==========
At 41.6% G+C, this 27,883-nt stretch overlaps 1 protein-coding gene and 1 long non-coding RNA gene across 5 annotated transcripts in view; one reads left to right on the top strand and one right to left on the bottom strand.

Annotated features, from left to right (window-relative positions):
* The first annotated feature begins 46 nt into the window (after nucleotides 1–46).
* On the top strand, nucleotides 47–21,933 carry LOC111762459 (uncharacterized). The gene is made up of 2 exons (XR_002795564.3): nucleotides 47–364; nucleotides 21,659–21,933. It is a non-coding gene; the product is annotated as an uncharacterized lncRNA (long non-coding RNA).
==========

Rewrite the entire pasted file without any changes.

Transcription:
At 41.6% G+C, this 27,883-nt stretch overlaps 1 protein-coding gene and 1 long non-coding RNA gene across 5 annotated transcripts in view; one reads left to right on the top strand and one right to left on the bottom strand.

Annotated features, from left to right (window-relative positions):
* The first annotated feature begins 46 nt into the window (after nucleotides 1–46).
* On the top strand, nucleotides 47–21,933 carry LOC111762459 (uncharacterized). The gene is made up of 2 exons (XR_002795564.3): nucleotides 47–364; nucleotides 21,659–21,933. It is a non-coding gene; the product is annotated as an uncharacterized lncRNA (long non-coding RNA).